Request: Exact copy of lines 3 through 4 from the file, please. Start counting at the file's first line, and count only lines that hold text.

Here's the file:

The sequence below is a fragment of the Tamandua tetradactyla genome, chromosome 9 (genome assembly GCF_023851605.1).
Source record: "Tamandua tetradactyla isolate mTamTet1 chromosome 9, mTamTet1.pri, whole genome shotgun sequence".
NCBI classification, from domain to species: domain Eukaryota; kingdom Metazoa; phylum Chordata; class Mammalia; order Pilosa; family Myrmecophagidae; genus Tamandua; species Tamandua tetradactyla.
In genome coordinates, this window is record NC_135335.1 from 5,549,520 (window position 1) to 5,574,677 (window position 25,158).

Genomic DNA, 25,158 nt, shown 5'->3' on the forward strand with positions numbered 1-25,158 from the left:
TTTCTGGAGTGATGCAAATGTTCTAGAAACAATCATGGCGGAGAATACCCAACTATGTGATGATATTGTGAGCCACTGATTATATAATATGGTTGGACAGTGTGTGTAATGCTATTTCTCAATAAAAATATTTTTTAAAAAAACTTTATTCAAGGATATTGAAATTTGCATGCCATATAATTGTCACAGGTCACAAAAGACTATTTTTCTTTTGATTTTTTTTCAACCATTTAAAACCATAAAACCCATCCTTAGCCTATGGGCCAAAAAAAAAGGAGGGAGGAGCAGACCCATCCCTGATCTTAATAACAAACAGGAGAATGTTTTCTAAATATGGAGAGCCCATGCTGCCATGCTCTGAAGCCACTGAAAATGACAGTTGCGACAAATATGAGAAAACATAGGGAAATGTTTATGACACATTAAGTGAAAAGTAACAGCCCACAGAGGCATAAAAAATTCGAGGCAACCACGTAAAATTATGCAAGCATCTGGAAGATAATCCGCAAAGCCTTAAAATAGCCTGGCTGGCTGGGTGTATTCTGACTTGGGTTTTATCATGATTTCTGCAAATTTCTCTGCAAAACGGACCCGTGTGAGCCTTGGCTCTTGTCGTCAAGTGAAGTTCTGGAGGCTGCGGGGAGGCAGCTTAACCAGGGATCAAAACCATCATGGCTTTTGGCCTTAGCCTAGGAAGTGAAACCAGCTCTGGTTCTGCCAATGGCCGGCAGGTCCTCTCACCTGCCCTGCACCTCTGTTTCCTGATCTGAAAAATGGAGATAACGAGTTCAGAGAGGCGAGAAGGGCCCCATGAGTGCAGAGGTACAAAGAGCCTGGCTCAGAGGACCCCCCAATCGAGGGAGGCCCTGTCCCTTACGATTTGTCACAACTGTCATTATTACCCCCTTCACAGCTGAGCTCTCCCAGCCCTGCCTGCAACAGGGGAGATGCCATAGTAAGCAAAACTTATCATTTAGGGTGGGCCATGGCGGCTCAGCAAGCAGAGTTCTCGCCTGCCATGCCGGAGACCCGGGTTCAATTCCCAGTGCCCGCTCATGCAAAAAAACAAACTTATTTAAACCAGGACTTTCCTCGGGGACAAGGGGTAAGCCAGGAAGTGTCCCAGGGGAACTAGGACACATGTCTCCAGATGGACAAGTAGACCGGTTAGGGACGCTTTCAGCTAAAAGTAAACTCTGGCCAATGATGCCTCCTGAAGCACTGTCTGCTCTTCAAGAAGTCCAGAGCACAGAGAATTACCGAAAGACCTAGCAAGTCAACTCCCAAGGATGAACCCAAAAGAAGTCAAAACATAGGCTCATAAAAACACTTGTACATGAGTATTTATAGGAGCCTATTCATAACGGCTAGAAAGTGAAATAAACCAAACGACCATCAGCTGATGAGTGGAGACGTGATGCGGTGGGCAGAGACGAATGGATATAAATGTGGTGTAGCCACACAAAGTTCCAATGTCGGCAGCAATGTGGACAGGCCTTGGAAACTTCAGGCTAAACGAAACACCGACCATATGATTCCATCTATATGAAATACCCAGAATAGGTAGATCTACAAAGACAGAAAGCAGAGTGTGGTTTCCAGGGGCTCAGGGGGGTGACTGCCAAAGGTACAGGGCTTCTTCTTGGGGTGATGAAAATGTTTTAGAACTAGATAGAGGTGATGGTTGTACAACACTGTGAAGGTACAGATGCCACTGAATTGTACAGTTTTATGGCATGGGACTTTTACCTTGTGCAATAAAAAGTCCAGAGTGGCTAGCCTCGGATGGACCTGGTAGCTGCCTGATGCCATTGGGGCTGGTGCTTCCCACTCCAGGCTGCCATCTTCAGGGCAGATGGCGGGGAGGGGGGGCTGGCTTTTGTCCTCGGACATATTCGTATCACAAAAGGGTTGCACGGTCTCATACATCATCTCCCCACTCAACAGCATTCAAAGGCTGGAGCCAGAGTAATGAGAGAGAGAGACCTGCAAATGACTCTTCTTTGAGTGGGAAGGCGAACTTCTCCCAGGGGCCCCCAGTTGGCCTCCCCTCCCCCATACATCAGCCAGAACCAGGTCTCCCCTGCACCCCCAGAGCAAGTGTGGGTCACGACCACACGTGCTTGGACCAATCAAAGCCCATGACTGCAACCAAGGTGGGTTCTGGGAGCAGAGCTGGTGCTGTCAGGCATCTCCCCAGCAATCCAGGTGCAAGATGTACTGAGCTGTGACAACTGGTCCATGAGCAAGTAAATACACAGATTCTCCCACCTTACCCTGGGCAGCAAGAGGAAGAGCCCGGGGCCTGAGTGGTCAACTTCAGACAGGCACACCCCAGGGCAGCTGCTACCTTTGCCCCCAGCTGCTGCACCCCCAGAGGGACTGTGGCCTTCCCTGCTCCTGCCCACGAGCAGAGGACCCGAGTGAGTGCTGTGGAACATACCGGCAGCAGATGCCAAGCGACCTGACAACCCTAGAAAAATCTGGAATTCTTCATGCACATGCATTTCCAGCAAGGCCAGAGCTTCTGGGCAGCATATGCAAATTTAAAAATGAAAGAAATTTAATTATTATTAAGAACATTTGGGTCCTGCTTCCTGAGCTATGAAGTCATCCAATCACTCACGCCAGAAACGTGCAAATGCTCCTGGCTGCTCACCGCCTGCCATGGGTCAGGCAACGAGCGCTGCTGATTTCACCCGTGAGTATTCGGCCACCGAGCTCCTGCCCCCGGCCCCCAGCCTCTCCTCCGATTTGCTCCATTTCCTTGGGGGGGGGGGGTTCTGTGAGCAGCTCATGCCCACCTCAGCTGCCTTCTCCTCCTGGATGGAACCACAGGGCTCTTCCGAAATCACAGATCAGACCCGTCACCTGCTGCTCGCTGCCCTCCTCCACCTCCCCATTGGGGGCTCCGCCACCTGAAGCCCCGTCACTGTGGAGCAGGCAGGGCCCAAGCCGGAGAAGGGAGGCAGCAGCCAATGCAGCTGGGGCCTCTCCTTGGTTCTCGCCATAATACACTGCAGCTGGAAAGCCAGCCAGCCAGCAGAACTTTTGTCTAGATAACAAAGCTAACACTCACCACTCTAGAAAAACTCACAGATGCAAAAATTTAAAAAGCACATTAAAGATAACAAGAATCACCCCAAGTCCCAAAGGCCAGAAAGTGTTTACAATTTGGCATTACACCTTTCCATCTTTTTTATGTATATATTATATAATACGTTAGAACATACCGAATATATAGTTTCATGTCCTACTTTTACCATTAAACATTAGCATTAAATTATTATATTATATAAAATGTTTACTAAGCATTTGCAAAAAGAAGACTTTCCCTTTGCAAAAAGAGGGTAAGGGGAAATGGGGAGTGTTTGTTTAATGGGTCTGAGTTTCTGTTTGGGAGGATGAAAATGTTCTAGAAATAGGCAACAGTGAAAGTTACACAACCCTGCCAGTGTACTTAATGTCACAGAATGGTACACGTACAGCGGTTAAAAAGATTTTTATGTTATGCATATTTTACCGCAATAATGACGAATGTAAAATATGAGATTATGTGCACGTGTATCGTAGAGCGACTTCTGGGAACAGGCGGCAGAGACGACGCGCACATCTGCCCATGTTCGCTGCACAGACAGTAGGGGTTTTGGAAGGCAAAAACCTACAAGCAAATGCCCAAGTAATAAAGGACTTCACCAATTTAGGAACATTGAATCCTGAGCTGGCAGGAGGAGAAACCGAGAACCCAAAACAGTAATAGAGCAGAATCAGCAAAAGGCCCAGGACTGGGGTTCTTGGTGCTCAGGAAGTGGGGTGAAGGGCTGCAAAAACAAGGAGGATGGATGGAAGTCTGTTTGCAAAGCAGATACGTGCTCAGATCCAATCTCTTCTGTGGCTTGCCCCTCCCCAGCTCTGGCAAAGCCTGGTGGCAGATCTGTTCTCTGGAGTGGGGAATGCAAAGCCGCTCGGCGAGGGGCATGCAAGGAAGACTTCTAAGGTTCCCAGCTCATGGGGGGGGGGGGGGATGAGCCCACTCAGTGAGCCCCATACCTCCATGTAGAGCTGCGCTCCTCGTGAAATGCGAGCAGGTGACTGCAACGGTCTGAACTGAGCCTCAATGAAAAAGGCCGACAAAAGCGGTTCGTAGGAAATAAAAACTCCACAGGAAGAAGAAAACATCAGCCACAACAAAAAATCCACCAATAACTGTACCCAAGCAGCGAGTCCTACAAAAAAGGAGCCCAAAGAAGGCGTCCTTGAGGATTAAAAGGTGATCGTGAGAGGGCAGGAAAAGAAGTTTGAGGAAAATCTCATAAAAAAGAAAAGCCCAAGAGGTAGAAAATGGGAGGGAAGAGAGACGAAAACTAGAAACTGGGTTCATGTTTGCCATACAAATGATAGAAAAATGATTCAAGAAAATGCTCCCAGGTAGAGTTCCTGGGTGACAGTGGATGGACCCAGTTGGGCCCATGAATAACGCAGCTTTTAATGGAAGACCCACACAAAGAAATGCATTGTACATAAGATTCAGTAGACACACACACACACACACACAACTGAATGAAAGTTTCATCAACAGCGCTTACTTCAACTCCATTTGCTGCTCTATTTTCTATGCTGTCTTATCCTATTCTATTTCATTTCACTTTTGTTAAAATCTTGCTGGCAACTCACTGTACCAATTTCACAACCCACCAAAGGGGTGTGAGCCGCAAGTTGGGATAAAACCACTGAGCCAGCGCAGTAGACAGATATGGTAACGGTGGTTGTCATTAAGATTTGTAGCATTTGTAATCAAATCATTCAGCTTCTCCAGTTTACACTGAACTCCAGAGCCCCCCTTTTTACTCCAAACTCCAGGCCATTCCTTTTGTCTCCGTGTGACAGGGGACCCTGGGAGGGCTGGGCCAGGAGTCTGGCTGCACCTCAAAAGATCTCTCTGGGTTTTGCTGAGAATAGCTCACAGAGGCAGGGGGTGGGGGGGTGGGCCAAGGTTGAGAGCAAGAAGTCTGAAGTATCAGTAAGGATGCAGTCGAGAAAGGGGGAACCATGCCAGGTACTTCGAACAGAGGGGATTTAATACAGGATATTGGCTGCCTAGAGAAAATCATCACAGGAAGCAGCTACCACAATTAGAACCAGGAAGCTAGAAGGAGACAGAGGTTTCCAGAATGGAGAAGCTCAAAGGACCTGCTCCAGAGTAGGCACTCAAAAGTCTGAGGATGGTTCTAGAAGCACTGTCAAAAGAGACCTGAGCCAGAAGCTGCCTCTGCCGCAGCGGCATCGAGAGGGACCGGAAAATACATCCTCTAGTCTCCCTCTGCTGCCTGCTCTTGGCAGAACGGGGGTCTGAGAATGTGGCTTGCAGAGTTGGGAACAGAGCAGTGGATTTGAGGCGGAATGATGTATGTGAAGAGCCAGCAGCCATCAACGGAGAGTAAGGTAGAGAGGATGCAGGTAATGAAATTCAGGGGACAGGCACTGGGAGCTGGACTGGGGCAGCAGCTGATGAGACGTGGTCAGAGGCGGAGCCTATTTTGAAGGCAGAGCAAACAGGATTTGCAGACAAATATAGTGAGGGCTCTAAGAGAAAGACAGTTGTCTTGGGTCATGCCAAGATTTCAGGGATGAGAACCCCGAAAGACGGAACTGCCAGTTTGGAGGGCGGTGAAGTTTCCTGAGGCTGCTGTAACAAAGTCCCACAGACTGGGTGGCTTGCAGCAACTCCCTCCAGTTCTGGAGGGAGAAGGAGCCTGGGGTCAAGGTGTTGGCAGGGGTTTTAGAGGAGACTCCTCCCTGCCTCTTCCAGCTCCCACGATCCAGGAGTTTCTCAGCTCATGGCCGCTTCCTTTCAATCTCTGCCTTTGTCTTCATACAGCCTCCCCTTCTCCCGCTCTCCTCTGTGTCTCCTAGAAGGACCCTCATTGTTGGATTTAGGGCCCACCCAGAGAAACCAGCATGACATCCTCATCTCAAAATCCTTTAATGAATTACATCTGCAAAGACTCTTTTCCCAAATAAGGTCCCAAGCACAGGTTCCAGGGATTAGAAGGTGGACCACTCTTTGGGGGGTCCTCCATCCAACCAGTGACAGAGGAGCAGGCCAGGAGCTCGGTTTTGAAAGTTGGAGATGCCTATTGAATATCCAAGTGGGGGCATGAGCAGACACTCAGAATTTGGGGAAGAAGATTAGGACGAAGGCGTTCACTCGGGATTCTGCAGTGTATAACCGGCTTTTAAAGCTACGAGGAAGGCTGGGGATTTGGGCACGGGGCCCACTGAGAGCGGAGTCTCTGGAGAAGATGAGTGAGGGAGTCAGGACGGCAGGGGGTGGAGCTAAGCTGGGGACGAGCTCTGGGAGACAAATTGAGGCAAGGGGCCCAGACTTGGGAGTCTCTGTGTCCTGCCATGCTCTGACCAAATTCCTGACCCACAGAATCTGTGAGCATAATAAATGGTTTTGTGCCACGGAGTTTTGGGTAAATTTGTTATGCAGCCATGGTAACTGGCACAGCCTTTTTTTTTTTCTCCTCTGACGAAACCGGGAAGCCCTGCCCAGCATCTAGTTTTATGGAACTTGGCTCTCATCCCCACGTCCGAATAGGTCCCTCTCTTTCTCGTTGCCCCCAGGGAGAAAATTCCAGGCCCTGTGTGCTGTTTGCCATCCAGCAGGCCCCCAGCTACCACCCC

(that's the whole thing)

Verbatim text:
NCBI classification, from domain to species: domain Eukaryota; kingdom Metazoa; phylum Chordata; class Mammalia; order Pilosa; family Myrmecophagidae; genus Tamandua; species Tamandua tetradactyla.
In genome coordinates, this window is record NC_135335.1 from 5,549,520 (window position 1) to 5,574,677 (window position 25,158).